NEW YORK - Diversifying the workplace is an urgent priority for most employers, but the barriers to doing so are steep: studies have shown that in order to achieve gender balance at work, nearly 50 percent of women would need to change occupations. But an ongoing challenge for companies as they work to diversify is ensuring diverse applicants are submitting resumes. Columbia Business School Professors of Management Mabel Abraham and Vanessa Burbano find that leadership gender and organizational values claims lead to gender differences in the companies to which men and women apply: male job seekers tend to apply based on perceived consistency between the gender of leadership and organizational claims, while female candidates additionally prioritize signals that suggest the employer is unbiased and equitable.

The new research builds on prior studies of how men and women choose jobs, finding that even within the same industry, and identical job position, workers self-segregate by company. The researchers shared multiple versions of a job posting for a market analyst on a high-traffic job search platform, adjusting key information about the hiring company such as gender of the organization’s leaders and company claims, which they find affects the gender composition of the applicant pool. Among the 6,321 applications received, 36 percent of men applied to male-led companies making only business claims, whereas only 24 percent of women applied to these same positions. Female-led companies making diversity claims were the most attractive to female job seekers, with 33 percent of women applying.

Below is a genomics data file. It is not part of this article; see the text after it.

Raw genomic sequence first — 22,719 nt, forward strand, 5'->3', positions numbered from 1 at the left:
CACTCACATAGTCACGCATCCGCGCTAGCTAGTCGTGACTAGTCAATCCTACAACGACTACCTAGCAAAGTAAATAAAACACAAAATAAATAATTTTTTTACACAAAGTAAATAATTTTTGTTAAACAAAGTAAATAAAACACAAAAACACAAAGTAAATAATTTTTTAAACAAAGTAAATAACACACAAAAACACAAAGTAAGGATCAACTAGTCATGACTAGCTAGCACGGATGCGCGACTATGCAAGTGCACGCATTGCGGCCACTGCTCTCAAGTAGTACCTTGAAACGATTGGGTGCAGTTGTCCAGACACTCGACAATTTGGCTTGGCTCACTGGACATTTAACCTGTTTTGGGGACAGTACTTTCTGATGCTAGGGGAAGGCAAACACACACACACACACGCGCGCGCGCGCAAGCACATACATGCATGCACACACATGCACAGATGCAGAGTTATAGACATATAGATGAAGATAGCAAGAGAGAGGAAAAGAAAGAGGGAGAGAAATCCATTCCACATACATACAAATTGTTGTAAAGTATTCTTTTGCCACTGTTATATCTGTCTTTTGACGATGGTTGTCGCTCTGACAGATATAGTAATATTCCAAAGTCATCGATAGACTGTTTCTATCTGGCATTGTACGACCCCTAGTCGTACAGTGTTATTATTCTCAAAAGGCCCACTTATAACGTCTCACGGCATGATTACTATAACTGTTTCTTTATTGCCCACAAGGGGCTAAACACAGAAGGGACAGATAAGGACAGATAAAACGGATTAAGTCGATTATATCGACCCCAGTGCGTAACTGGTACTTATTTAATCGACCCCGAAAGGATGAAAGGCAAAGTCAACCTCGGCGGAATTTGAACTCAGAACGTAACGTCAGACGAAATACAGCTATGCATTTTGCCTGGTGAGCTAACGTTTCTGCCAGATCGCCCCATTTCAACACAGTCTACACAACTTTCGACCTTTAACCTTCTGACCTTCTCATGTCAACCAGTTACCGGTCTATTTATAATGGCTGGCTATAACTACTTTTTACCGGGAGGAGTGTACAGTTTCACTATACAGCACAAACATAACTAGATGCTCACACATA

As outsiders, job seekers are limited to applying to companies and organizations based on observable characteristics – elevating the importance of an employer’s stated claims and the composition of the leadership team.

The findings demonstrate that a solution for improving workplace diversity is placing women in positions of leadership or highlighting social claims and values, which they find attracts a more gender-balanced applicant pool and workforce. Due to their longstanding history of marginalization in the workplace, women have a distinct set of factors they consider when making career decisions – prioritizing issues of bias and equity. Employers scratching their heads at gender homogeneous applicant pools need not look further than their own organizational statements and self-descriptions, as well as the gender composition of their leadership, to understand how their applicant pools become segregated – and how to do better.

The study, Congruence between Leadership Gender and Organizational Claims Affects the Gender Composition of the Applicant Pool: Field Experimental Evidence, is available online here.

Learn more about the cutting-edge research being conducted at Columbia Business School.